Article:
I didn’t want to do it. I didn’t want to deal with these massive events. I didn’t want to fail. I just knew that, if I tried to take up the responsibility, it would end badly. I was convinced that the job I had been in for a few months would end before I ever made it a year because they’d see how terrible of a job I did. If you’ve been paying attention, you’re probably thinking “Umm… this wasn’t even the job you were hired to do. You were going what had to be done and it wasn’t supposed to be your responsibility Why were you so worried?” You’d be right to think that. I just wasn’t that smart back then as I was looking at the calendar and wondering how it was all going to happen. Also, no one else was stepping up to do it, so…
Fast forward to the opening session of the first event on a Friday night. All the key players are in place. The band is on the stage, all the media techs are where they are supposed to be, security is tight, ticketing and ushering have gone smoothly. There are 3,000 people with butts in seats. The room has a slight hint of haze for cool lighting effect and the air conditioning can’t keep up with all the body heat because no event venue AC ever can. You can smell it right? You can feel the humidity and the excitement! The emcee takes the stage, the crowd gets hyped up, and I’m walking the aisles looking like J-Lo in the Wedding Planner with my radio and headset on trying to keep from throwing up because this was it. This was the moment of truth. The emcee walks off the stage, the lights fade, the band starts to play, the crowd cheers, and I just stopped dead in my tracks.
I had to stop and just take it in. It was happening. It was going smoothly and all the parts and pieces were in the right place at the right time. And God used me to make that happen. God gave me the opportunity to use my skills and talents to make this giant elephant of a meal look as easy to eat as a chicken nugget. What a relief and overwhelming sense of joy and accomplishment I had. You might even say pride. I know that’s a bad word in most cases. But in this case, I was so proud of the team more than myself. Let’s face it, they were the ones doing the work. I just put them in the positions to get the job done.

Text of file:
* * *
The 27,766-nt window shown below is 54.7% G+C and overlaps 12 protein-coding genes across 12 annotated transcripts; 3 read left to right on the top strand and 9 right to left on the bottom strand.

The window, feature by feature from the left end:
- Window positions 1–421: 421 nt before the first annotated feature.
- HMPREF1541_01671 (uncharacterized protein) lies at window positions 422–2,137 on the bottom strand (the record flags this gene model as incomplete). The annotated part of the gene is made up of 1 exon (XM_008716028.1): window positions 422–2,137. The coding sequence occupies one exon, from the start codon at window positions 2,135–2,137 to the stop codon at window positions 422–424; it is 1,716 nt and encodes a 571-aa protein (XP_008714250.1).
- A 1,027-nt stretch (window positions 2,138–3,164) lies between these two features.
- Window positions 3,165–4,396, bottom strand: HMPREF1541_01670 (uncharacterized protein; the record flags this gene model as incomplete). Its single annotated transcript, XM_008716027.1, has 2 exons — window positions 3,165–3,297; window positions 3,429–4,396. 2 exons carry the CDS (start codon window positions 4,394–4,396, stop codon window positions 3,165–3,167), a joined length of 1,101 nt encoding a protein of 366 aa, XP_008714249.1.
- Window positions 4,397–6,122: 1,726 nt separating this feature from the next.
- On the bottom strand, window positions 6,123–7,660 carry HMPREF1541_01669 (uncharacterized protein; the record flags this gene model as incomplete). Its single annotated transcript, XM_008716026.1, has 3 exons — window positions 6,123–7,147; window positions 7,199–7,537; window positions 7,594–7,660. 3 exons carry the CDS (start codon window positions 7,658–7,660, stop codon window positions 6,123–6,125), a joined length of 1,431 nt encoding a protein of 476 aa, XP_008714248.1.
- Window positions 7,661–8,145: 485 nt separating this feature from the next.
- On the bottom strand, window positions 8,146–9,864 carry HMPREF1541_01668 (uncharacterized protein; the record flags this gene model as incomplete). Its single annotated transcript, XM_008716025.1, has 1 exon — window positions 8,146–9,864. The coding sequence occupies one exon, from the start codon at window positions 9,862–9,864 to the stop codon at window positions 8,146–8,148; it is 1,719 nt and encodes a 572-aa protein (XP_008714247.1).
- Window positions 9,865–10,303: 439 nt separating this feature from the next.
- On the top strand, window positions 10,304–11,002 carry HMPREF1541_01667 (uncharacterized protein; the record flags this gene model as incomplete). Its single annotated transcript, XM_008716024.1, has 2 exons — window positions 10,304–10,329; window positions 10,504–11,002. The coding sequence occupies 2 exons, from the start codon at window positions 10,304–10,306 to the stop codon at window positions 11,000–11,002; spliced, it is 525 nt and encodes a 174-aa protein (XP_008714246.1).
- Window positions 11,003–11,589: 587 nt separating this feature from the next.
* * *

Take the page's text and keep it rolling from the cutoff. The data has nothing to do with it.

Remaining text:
Success occurs when opportunity meets preparation.Zig Ziglar
Zig Ziglar said “Success occurs when opportunity meets preparation.” That finally made sense to me as I was realizing and relishing in the successful launch of this mega-event. The success of this thing that was happening had nothing to do with all the amazing things I could do (sarcasm, I’m not amazing. It didn’t have to do with how much money the organization had or the perfect layout of a facility or the technology or… No. The success was because we were prepared. I knew I couldn’t do everything. I wouldn’t be foolish enough to try. I delegated areas to different people and let them take their area and run with it. One did security, another did ushers, another did merchandise, and another sound, then lights, and so on and so on. If I listed every lead position and said what they did, you’d give up reading. The point is, it took a team. It wasn’t about one person.
The team was empowered to do their job, and they were in areas that were their wheelhouse, their sweet spot, they were prepared. The opportunity to host this mega-event met our teams’ preparedness and the result was success. Thankfully, it was a success that repeated itself many more times over the course of that summer. But remember, it started with me being really uncomfortable and really not wanting to do what needed to be done. So, yeah, sometimes you just have to do it and be surprised by the results.
Have you ever faced a challenge you really didn’t want to do but you know you needed to? If you say no, you’re probably lying. Either that or you really aren’t trying to do anything with your life. It doesn’t have to be something professionally. It could be something personal. It could be something that seems minor that shouldn’t have such a profound impact on anything. Maybe it’s some crucial decision that will change the trajectory of your life forever. My advice is just do it.